I asked my boss last week for a day off. The initial thought was that I would use the day to rest and recuperate from a hectic few weeks. That thought went out the window the moment she signed off. I immediately decided to visit the coast and hit the trail.
But, me being me, I wanted to do it big. So I planned to hike Tillamook Head and Cape Falcon — 13.6 miles, in all.
I arrived at the first of two hikes — Tillamook Head — at about 10 a.m. The trail itself gains about 900 feet in two miles before leveling off for another two. The ascent was difficult, as most ascents are, but the hard part came afterward. That high up, the coastal winds are relentless; they just don’t quit. And there I was, in shorts and a T-shirt. You might call me unprepared for the weather; I prefer “optimistic.”
No trail better demonstrates the sheer force of coastal winds and rains than Tillamook Head. There were hundreds downed trees on or near the trail, many of which I ducked under or climbed over along the way. There were dozens of muddy pits that slowed me up. I heard branches creaking and cracking — though, thankfully, never breaking — every few minutes.
All told, there wasn’t much to see. Most would-be viewpoints were obscured by groups of trees, and my final destination was an inland clump of four huts for hikers and campers. I wasn’t bummed that I went, but I don’t need to hike it again. This photo was taken at the best viewpoint that I noticed:
From there, it was down to Cannon Beach and Cape Falcon. I’ve already written about Cape Falcon, so I won’t bore you with another recap.
This trip was different. Cape Falcon’s ascents are minor compared to Tillamook Head, but I was beat by that point. Eight miles is a good daily distance, but adding another 5+ felt excessive at times along the way. I took it easy and didn’t push myself, but every ascent ate away at my energy.
The small cove along the way and the viewpoint at the end made it all worth it, though. The only clouds in the sky looked like decorations. The ocean was a deep blue, the sun was shining bright, and it was legitimate “shorts” weather by that point. I soaked in the view and took a few minutes to appreciate that little slice of the world. It was gorgeous.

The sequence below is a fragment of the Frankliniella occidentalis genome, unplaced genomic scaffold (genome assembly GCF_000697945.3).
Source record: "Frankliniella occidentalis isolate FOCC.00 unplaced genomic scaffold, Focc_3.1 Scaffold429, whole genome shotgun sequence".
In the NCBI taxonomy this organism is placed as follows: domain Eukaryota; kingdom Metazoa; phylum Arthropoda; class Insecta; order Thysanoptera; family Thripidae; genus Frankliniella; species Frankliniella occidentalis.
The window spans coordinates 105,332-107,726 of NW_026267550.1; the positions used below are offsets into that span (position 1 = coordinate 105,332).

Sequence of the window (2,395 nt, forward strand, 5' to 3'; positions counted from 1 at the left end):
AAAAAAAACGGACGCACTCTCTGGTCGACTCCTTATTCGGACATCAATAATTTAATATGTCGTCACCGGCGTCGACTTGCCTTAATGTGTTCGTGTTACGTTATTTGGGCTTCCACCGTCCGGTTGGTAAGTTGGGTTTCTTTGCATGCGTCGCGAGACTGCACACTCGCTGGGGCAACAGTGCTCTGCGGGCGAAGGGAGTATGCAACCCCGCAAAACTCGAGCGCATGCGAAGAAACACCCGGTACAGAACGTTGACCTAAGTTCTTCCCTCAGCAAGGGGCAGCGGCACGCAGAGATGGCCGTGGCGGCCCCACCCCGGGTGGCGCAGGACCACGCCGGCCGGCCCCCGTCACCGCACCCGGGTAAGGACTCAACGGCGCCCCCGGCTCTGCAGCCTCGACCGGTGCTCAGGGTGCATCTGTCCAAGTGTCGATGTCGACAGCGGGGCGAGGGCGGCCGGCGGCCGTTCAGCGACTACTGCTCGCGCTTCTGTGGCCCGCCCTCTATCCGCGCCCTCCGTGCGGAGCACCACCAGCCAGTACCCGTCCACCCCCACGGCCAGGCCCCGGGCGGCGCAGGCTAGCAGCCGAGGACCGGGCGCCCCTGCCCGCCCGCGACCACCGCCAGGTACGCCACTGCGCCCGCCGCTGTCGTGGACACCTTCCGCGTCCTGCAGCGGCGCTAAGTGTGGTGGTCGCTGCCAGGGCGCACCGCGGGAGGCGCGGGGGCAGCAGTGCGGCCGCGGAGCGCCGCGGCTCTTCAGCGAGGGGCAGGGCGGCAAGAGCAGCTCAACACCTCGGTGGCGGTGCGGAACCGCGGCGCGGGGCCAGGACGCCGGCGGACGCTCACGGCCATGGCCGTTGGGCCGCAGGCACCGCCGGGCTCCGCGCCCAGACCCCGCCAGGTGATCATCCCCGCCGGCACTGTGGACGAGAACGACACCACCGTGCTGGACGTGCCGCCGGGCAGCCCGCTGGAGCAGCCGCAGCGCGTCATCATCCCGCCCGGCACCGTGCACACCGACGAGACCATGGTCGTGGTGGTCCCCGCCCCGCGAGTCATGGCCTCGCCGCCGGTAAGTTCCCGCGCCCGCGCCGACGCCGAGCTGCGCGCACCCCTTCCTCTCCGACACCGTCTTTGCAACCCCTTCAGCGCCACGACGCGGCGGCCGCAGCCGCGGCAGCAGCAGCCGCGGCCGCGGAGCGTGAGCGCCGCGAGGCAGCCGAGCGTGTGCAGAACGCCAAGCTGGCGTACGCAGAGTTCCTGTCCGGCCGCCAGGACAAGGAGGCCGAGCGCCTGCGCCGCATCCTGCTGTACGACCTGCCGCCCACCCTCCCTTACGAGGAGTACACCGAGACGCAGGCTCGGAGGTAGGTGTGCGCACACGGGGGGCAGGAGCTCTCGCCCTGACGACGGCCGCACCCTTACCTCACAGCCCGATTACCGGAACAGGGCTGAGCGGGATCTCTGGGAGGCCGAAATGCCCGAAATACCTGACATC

I could sit on the beach all day and be the happiest guy ever. Watching foamy waves roll in like they’re on a conveyor belt never gets old. There’s something to be said for the serene and peaceful feeling that comes with just relaxing at the coast.
I drove back north to Cannon Beach for dinner. My energy waned in that 20-minute drive. I had nicks, cuts, and scratches all over my body from both hikes; my back ached; and my knees were throbbing. I certainly felt accomplished, but it’s impossible to hike 13+ miles through thick forests and not wind up at least a little tired.
I arrived in Cannon Beach shortly before sunset and decided to enjoy that. I’m glad I did. It made all the difference.
I snapped a few photos before finding a seat on a nearby rock and taking it all in. And you know what? It was beyond breathtaking. I certainly didn’t expect to enjoy a picturesque sunset at the coast in early February, but I’m so lucky I took time to appreciate it. It was awesome.
You can probably guess what song ran through my head as the sun set on the horizon. I sat there, transfixed and moved by how utterly beautiful it was. The vibrant yellows and oranges bathed the whole sky.
In those few minutes, all those tired feelings melted away. The lower the sun sunk, the higher my spirits soared. Whatever worries I have didn’t exist for those few moments. I sat there in total awe of the breathtaking sunset and was as “in the moment” as one could possibly be.
As the sun set lower, the crashing waves blocked it out momentarily, literally darkening the whole beach area for a few split seconds. It was surreal. When I walked into the restaurant a few minutes later, a group of 30 or 40 people had gathered. They were snapping photos and telling their significant others “It’s so gorgeous.”
It’s not in my nature to take it easy; whenever I have some down time, my first reaction is to ask myself what I can accomplish. But seeing the sunset made me realize that I can relax every once in awhile without the world collapsing in on itself. I can take time to appreciate the little things and find beauty in the world around me — even when I’m dead tired after a long day.
I might even try relaxing a little more often. It’s actually kinda fun.